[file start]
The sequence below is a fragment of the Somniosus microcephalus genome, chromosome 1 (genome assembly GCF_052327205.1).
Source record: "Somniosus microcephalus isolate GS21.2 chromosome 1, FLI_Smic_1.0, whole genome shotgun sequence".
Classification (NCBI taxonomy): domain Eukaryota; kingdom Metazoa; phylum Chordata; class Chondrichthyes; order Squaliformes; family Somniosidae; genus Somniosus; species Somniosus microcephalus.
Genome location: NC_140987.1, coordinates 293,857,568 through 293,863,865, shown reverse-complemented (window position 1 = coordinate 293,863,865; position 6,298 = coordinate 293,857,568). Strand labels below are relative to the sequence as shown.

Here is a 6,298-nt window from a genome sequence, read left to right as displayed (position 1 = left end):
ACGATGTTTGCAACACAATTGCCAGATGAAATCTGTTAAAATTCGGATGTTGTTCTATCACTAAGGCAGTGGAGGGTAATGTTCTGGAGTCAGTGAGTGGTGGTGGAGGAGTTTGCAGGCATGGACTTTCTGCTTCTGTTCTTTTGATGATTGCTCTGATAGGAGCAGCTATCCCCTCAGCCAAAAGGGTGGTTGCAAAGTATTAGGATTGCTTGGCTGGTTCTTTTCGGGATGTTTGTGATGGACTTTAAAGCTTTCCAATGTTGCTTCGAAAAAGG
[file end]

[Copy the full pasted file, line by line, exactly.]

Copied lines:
The sequence below is a fragment of the Somniosus microcephalus genome, chromosome 1 (genome assembly GCF_052327205.1).
Source record: "Somniosus microcephalus isolate GS21.2 chromosome 1, FLI_Smic_1.0, whole genome shotgun sequence".
Classification (NCBI taxonomy): domain Eukaryota; kingdom Metazoa; phylum Chordata; class Chondrichthyes; order Squaliformes; family Somniosidae; genus Somniosus; species Somniosus microcephalus.
Genome location: NC_140987.1, coordinates 293,857,568 through 293,863,865, shown reverse-complemented (window position 1 = coordinate 293,863,865; position 6,298 = coordinate 293,857,568). Strand labels below are relative to the sequence as shown.

Here is a 6,298-nt window from a genome sequence, read left to right as displayed (position 1 = left end):
ACGATGTTTGCAACACAATTGCCAGATGAAATCTGTTAAAATTCGGATGTTGTTCTATCACTAAGGCAGTGGAGGGTAATGTTCTGGAGTCAGTGAGTGGTGGTGGAGGAGTTTGCAGGCATGGACTTTCTGCTTCTGTTCTTTTGATGATTGCTCTGATAGGAGCAGCTATCCCCTCAGCCAAAAGGGTGGTTGCAAAGTATTAGGATTGCTTGGCTGGTTCTTTTCGGGATGTTTGTGATGGACTTTAAAGCTTTCCAATGTTGCTTCGAAAAAGG